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Manage Your Cancer Risk with Genetic Testing

By Jacquelyn Powers, MS, LCGC

No one can exactly predict whether you will develop cancer. But there are many factors that may put you at higher risk, including your genetics.

Determining your personal cancer risk may create an opportunity for prevention, early detection, or more effective treatment.

As one of the nation’s largest genetics programs, the Penn Medicine Mariann and Robert MacDonald Cancer Risk Evaluation Program helps individuals identify, understand, and manage their chance of developing cancer.

Genetic counselors with the program see patients at various locations, including Penn Medicine Princeton Cancer Center.

Understanding Hereditary Cancer

Hereditary cancer occurs when a change in a specific gene (known as a pathogenic variant or mutation) is passed from generation to generation within a family. Inheriting this specific gene mutation causes an increased risk for certain types of cancer.

For example, the two genes most often linked to hereditary breast and ovarian cancer are BRCA1 and BRCA2. Inherited mutations in BRCA1 and BRCA2 make you more likely to develop breast and ovarian cancer, as well as prostate, male breast, and pancreatic cancers.

About 5 to 10% of diagnosed breast cancers and 20 to 25 % of diagnosed ovarian
cancersĀ are due to inherited genetic susceptibility, according to the American Cancer Society.

While most cancers are sporadic, meaning they are random or caused by environmental factors, like age, smoking, or obesity, up to 10 % of cancers are caused by an inherited gene mutation, according to the National Cancer Institute.

What is Genetic Testing?

The American Cancer Society defines genetic testing as the use of medical tests to look for certain mutations in a person’s genes. Genetic testing can be used in many ways and is increasingly being used to look for gene changes that are linked to cancer risk. Testing is usually performed using a small amount of blood or saliva.

Genetic counseling provides individuals and their families information that they can use to
make decisions about testing and can help them understand what their test results might mean and how they can manage risk.

Who Should Consider Genetic Testing?

If you have any of the following risk factors, the National Comprehensive Cancer Network recommends considering talking to a genetic counselor about genetic testing:

  • Personal history of ovarian cancer, pancreatic cancer, advanced prostate or breast cancer, or male breast cancer.
  • Several relatives on one side of the family who have had the same type of cancer or a
    particular cluster of cancers (breast/ovarian, colon/uterine) which could be linked to a
    specific genetic syndrome.
  • You or a family member has been diagnosed with more than one type of cancer.
  • You or a family member were diagnosed with cancer at a younger age than normal for
    that type of cancer. For instance, breast or colon cancer at age 50 or younger.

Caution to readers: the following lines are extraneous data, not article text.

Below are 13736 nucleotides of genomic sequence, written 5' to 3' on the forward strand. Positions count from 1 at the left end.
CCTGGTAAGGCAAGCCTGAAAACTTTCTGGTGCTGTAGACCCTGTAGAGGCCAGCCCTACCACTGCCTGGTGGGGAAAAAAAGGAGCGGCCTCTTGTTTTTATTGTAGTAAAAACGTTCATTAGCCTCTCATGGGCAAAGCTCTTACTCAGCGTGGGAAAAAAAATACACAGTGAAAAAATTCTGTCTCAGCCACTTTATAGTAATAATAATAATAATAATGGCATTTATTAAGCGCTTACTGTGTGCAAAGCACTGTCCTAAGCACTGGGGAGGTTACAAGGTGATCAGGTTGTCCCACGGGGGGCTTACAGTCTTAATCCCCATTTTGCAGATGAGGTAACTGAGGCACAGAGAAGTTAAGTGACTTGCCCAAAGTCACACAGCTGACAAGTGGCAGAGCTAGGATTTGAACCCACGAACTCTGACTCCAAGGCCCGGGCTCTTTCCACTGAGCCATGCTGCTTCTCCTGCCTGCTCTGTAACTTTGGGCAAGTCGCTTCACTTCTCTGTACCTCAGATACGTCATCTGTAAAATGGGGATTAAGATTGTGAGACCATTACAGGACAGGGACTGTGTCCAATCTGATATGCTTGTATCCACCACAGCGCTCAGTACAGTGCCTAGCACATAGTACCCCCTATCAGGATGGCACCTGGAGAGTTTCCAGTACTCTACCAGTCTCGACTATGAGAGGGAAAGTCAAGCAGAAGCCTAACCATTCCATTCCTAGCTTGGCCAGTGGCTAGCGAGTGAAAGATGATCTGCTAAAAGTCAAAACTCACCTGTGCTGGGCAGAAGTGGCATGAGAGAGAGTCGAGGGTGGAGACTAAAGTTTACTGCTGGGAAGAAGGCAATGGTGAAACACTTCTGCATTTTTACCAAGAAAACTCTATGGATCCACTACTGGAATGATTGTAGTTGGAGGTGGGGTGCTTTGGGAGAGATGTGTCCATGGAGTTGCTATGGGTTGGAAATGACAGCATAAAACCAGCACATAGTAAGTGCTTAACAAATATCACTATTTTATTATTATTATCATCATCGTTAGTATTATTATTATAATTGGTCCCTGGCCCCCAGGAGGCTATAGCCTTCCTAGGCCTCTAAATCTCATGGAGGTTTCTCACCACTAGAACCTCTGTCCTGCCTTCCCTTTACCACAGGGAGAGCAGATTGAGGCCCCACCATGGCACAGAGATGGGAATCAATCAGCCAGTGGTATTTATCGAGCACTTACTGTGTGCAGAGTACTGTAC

• A rare cancer (in you or a family member), such as breast cancer in a man or retinoblastoma.
  • A particular race or ethnicity, such as Ashkenazi Jewish ancestry, which is linked to a
    higher risk of BRCA gene mutations.
  • You or a family member has a history of many colon polyps.
  • A known genetic mutation in one or more family members who have already had genetic testing.

If you have already been diagnosed with cancer, genetic testing can help establish if you have an increased risk of developing a second cancer.

How Much Does Genetic Testing Cost?

The cost of genetic testing can vary depending on the nature and complexity of the test selected.

For most patients, the out-of-pocket cost for genetic testing is minimal. In many cases, health insurance plans will cover part or all of the costs of genetic testing if they meet certain criteria.

The genetic counselor will answer specific billing and cost questions during a patient’s appointment and can provide the billing policy for their individual test.

Certain insurance plans require genetic consultation with a qualified provider prior to authorizing genetic testing. Patients are advised to check with their insurance to see if the genetic counselor is in network and if a referral to see a specialist is needed.

Managing Risk

Evaluation at the Penn Medicine Mariann and Robert MacDonald Cancer Risk Evaluation Program considers both lifestyle and inherited cancer risk.

In assessing your risk, genetic counselors analyze your medical, personal, and family history and if appropriate, offer genetic testing.

Based on your risk level, counselors will partner with you and your healthcare providers to develop a lifetime plan that includes tailored medical recommendations, risk reduction
strategies, and proactive long-term follow up care.

In addition, Penn Medicine has a dedicated research center, the Basser Center, focused on the eradication of BRCA-associated cancers, as well as clinical trial offerings specific to potential gene mutation carriers.

For more information or to make an appointment with a genetic counselor at Penn Medicine Princeton Cancer Center contact the MacDonald Cancer Risk Evaluation Center at 215-349-9093.

Jacquelyn Powers, MS, LCGC, is a certified genetic counselor and Associate Director of Genetic Counseling for Penn Medicine Mariann and Robert MacDonald Cancer Risk Evaluation Center.

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